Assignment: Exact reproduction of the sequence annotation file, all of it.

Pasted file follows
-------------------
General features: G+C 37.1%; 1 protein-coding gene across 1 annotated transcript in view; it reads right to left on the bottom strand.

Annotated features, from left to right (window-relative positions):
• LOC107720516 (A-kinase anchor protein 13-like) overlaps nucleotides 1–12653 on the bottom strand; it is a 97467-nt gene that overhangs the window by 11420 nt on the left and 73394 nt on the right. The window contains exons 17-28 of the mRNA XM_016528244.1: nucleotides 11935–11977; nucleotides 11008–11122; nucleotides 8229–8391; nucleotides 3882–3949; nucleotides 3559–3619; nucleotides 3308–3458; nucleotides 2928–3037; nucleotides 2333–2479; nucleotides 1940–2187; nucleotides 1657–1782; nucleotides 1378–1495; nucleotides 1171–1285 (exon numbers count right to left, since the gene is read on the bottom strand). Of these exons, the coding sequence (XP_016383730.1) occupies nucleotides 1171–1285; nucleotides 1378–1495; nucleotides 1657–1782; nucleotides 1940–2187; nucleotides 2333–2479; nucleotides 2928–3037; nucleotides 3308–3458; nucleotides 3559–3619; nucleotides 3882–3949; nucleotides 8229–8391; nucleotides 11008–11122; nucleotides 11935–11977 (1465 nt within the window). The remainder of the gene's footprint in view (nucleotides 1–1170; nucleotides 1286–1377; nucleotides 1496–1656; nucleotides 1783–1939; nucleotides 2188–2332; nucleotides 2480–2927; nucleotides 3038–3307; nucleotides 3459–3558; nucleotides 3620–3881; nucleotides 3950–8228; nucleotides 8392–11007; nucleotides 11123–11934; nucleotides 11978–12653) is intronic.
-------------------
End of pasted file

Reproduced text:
General features: G+C 37.1%; 1 protein-coding gene across 1 annotated transcript in view; it reads right to left on the bottom strand.

Annotated features, from left to right (window-relative positions):
• LOC107720516 (A-kinase anchor protein 13-like) overlaps nucleotides 1–12653 on the bottom strand; it is a 97467-nt gene that overhangs the window by 11420 nt on the left and 73394 nt on the right. The window contains exons 17-28 of the mRNA XM_016528244.1: nucleotides 11935–11977; nucleotides 11008–11122; nucleotides 8229–8391; nucleotides 3882–3949; nucleotides 3559–3619; nucleotides 3308–3458; nucleotides 2928–3037; nucleotides 2333–2479; nucleotides 1940–2187; nucleotides 1657–1782; nucleotides 1378–1495; nucleotides 1171–1285 (exon numbers count right to left, since the gene is read on the bottom strand). Of these exons, the coding sequence (XP_016383730.1) occupies nucleotides 1171–1285; nucleotides 1378–1495; nucleotides 1657–1782; nucleotides 1940–2187; nucleotides 2333–2479; nucleotides 2928–3037; nucleotides 3308–3458; nucleotides 3559–3619; nucleotides 3882–3949; nucleotides 8229–8391; nucleotides 11008–11122; nucleotides 11935–11977 (1465 nt within the window). The remainder of the gene's footprint in view (nucleotides 1–1170; nucleotides 1286–1377; nucleotides 1496–1656; nucleotides 1783–1939; nucleotides 2188–2332; nucleotides 2480–2927; nucleotides 3038–3307; nucleotides 3459–3558; nucleotides 3620–3881; nucleotides 3950–8228; nucleotides 8392–11007; nucleotides 11123–11934; nucleotides 11978–12653) is intronic.